The offer from Twitter, according to The New York Times, was for $525 million. Instagram's CEO, Kevin Systrom, agreed to the buy-out, but changed his mind before selling Instagram to Facebook without allowing Twitter to make a counter offer.
What's interesting is that Systrom had stated while under oath to the California Corporations Department that Instagram had never received another formal offer. None of the parties have commented on the Times article that brought this information to life, but it could mean we might be in the throes of an intense legal battle shortly.
Read More | NY TImes
During an earnings call, News Corp. COO Chase Carey indicated that "now is the right time" to place MySpace "under a new owner". The news is not a big surprise, as things have been going downhill for the social network. Its owner, News Corp., has attempted to revive the property last Autumn with a site redesign, and while the site is still popular with some niche crowds, there's no question that Facebook took its place long ago. Still, Carey stays positive on the outlook of MySpace, saying “the new MySpace has been very well received by the market and we have some very encouraging metrics, but the plan to allow MySpace to reach its full potential may be best achieved under a new owner.” Of course, it's still unknown whether anyone would be interested in buying it.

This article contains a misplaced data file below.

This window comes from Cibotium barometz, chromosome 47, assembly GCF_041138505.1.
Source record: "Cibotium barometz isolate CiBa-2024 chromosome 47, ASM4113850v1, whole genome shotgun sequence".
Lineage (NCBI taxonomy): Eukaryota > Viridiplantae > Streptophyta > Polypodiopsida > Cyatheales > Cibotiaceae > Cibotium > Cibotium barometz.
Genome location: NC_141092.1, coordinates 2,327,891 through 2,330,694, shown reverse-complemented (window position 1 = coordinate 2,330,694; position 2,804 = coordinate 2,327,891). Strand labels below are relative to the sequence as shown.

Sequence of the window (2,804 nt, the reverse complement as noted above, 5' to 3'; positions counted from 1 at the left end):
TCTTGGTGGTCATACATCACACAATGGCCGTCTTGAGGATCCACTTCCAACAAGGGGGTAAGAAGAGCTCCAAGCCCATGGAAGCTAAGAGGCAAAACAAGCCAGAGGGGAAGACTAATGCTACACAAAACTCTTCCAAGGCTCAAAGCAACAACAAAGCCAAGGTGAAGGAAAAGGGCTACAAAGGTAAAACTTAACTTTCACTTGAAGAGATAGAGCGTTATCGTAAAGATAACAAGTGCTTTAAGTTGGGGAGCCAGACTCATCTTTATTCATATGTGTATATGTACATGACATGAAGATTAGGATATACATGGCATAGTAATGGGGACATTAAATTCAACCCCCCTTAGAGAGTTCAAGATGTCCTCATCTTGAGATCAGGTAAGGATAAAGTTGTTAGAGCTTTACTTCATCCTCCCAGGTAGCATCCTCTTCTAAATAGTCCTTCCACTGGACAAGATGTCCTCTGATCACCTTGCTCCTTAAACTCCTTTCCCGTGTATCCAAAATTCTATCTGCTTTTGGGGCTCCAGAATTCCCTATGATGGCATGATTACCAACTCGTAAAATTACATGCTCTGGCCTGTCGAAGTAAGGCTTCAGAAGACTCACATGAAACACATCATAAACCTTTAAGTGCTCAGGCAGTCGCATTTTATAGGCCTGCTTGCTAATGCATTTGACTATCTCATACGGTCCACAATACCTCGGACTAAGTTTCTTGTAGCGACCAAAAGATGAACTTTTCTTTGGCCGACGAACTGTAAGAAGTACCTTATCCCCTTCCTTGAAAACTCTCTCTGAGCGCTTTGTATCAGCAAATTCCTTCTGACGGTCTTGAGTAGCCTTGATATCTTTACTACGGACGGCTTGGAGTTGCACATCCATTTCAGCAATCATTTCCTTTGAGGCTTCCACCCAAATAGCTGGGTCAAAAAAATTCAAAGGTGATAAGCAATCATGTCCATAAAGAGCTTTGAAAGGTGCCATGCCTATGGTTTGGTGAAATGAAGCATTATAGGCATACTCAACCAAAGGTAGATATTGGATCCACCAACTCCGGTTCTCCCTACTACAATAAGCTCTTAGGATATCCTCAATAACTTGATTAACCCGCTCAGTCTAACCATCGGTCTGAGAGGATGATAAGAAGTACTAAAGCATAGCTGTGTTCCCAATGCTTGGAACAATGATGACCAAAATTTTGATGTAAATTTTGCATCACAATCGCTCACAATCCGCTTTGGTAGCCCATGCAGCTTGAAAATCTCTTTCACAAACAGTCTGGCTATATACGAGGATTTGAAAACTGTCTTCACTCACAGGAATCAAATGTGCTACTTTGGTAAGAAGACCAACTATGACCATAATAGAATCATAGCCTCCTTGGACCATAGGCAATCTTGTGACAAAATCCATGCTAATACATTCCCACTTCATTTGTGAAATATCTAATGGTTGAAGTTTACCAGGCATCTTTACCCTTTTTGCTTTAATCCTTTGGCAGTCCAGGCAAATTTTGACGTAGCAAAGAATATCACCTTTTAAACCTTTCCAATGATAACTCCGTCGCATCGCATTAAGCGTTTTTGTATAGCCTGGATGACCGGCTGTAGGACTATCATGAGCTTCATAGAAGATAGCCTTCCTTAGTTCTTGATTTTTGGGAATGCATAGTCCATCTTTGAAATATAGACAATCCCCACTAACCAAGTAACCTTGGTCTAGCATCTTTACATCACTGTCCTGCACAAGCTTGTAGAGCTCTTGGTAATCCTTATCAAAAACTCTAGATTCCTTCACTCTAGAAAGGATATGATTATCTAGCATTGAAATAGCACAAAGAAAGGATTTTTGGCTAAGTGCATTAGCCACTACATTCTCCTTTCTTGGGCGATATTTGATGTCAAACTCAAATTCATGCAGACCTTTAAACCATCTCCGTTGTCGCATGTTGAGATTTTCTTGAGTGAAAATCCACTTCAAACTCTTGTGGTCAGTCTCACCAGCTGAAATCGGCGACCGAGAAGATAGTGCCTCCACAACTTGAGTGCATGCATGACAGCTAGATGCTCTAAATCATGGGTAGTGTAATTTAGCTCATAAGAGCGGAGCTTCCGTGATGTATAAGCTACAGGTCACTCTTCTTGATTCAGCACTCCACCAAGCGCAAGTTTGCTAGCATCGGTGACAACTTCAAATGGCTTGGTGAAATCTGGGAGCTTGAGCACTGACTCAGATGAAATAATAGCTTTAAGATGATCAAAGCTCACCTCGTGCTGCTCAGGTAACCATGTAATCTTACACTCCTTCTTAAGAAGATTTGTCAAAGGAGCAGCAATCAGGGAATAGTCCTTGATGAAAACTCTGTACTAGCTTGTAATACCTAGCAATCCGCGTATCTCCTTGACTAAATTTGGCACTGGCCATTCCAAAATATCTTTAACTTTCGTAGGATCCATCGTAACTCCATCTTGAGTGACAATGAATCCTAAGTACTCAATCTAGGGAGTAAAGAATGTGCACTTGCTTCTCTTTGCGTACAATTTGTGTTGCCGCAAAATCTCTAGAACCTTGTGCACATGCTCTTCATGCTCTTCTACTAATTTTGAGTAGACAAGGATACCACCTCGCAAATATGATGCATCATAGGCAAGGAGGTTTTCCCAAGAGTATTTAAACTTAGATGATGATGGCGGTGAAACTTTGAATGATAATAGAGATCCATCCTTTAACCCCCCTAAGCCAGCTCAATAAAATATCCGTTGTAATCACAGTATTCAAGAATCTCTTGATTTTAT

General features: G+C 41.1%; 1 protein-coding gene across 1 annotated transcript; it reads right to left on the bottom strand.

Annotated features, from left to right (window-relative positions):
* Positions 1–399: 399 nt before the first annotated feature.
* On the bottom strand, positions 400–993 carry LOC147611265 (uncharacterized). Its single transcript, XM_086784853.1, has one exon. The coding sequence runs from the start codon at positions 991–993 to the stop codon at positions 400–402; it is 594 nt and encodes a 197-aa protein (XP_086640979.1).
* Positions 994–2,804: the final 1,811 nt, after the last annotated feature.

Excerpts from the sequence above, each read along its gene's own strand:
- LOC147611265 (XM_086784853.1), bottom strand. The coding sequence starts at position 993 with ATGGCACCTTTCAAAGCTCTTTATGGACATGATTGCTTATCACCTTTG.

Facebook has offered blog owners the ability to integrate their commenting system into their own sites for a while now. So fa, it has seen limited adoption, with most sites using their own commenting system, or something like Disqus, and integrating the 'Like' button or Facebook Sharing. Now, rumors abound that the social networking site is about to completely revamp its commenting system, and is set to offer the same functionality that'll allow this much enhanced version to replace the comment system on most blog platforms. Some of the rumored features include threading, comment voting, and the ability to login using Twitter or Google IDs.
Read More | AllFacebook
Following a week of rumors about a Groupon buyout, it seems now that Google could be buying the small company for $2.5 billion, according to internal sources. While neither company will comment on rumors, VatorNews quotes an internal source that confirmed the news to them. This would be a big deal for the small company since it could then use Google's intensive data on maps, locations and userbase, which could allow them to expand past the current select list of cities that they cover. Also, the acquisition makes sense for Google as they've been trying to grow Google Places, and compete with the likes of Facebook.
Read More | VatorNews
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